Touch response is good, with most menus requiring a left or right swipe to find them, then either tapping a start button in the case of exercise tracking and measuring your heart rate, or swiping up and down to access deeper information.
The fact that the whole interface wraps around, rather than having hard stops and a beginning and end, means there's little in the way of redundant swiping. You can get to what you want quickly then get on with your activity.
The Galaxy Fit can automatically sense when you're active and begin tracking your session, but for the most comprehensive results you'll want to manually tell it what you're up to. The workout widget gives you a short cut to the most used types, which include walking, running and cycling, but you can change or add to these via the Manage exercises section on the Wearable app.
In our time with the Galaxy Fit we found its tracking to be reasonably accurate, with distances matching close to our old Fitbit and Apple Watch. Hiking returned roughly the distances we'd expect, albeit without recording the elevation levels. Running was a similar story, maybe with a slight variation that means we'd not trust it to be exact but rather a rough guide.
Heart rate monitoring
An important element on any tracker is the heart rate monitor. It's all well and good going for a gentle jog, but if you're not getting the old ticker beating a bit faster then there's little point in the activity.
With this in mind, we're not exactly impressed with the Galaxy Fit. Yes, it can tell you your heart rate, but looking at it for more than a couple of seconds sees the measurement jumping around by 10-15 beats almost continuously. If we didn't have other trackers on hand (and wrists) to also keep an eye on our heart we'd be convinced we were having some kind of seizure.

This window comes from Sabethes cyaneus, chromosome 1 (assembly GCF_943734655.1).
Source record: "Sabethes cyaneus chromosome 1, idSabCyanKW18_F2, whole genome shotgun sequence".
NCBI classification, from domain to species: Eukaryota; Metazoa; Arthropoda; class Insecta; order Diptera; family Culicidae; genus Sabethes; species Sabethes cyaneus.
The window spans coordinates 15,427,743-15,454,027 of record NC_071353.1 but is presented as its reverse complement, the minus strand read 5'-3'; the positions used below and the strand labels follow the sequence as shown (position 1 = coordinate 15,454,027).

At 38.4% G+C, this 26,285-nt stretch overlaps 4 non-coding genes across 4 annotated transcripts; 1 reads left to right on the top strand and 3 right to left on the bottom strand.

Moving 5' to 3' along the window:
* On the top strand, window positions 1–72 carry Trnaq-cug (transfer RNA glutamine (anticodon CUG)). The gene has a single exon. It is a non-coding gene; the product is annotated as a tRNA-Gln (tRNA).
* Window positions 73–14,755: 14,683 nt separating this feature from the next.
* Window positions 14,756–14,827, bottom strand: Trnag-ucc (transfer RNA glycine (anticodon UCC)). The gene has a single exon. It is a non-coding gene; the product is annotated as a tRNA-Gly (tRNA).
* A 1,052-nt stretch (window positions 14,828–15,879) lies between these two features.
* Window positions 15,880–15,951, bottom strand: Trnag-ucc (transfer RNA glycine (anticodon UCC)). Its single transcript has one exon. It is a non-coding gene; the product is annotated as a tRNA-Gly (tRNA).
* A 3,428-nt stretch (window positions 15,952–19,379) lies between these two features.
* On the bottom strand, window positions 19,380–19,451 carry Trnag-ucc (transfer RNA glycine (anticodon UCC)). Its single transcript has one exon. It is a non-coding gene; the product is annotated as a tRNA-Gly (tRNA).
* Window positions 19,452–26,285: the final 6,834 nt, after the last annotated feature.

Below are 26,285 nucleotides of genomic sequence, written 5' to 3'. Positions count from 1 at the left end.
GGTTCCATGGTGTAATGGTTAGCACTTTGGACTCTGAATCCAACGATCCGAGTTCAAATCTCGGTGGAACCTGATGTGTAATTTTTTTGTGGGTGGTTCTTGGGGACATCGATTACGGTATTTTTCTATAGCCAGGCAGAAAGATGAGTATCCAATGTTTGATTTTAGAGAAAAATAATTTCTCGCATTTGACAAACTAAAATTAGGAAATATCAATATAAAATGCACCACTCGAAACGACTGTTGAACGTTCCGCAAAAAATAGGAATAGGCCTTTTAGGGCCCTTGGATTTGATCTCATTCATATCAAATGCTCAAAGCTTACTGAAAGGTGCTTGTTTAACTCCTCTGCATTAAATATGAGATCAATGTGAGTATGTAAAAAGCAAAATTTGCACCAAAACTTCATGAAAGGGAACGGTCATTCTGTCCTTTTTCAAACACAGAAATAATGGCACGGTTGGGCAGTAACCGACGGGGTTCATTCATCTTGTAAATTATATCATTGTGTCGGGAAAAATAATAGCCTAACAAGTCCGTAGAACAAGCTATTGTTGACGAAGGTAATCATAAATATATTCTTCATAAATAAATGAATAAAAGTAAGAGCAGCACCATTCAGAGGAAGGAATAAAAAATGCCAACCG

Changing the setting from continual monitoring to once every 10 minutes calms things down somewhat, but it seemed that the Galaxy Fit was often measuring above the rate we'd get from other devices. Again, as a loose guide to your current BPM it's adequate, but we don't think it's accurate enough for a device of this type.
Monitoring our sleep proved more reliable, with the device usually getting things right in this area. It could be fooled by us lying in bed on the weekend and reading our social media feed for half an hour or so, but in the main it seemed to work out when we'd dropped off for the evening.
There are various settings that can affect the battery life of the Galaxy Fit, including having notifications turned on, turning up display brightness, and toggling on constant heart rate monitoring. With all of these engaged we found the device lasted around three and a half days between charges. That's great for a smartwatch, but distinctly average for a tracker.
Turning off some of the features is obviously likely to prolong the charge, so you can tailor it to suit your particular needs. Either way you'll need to remove the band for around two hours to get it back up to full power.
As we've already explained, the onboard software is simple but quite easy to navigate. You'll need to use the Samsung Wearable app to set things up properly but doing so gives you plenty more options.
Here you can change the watch-face layout, add or remove widgets, change settings to make the power button automatically trigger certain workouts, and generally customise the behaviour of the device to fit in with your lifestyle. During our time with the Galaxy Fit, a software update added a new music control widget, so it seems that Samsung could well bring new functionality to the tracker even after you've bought it.
There's no doubting that the Galaxy Fit is an attractive device that's comfortable to wear, with waterproofing, a lovely display and various customisable features.
Erratic heart monitoring and lack of GPS tracking lessen the appeal, though, and it struggles to justify a price tag of around £90/$90 - especially when the Honor Band 5, Xiaomi Mi Smart Band 4 and Samsung's own Galaxy Fit-e offer many of the same features for a lot less money.
Samsung Galaxy Fit: Specs
- 0.95in AMOLED Touch-Sensitive display
- MCU Cortex M33F 96MHz / M0+ 16MHz processor
- FreeRTOS OS
- 2MB RAM
- 32MB ROM
- Bluetooth 5.0, LE only
- Optical Heart Rate Monitor
- NFC wireless charging
- 5ATM waterproofing
- 50.6mm x 22mm x 18.3mm (without strap)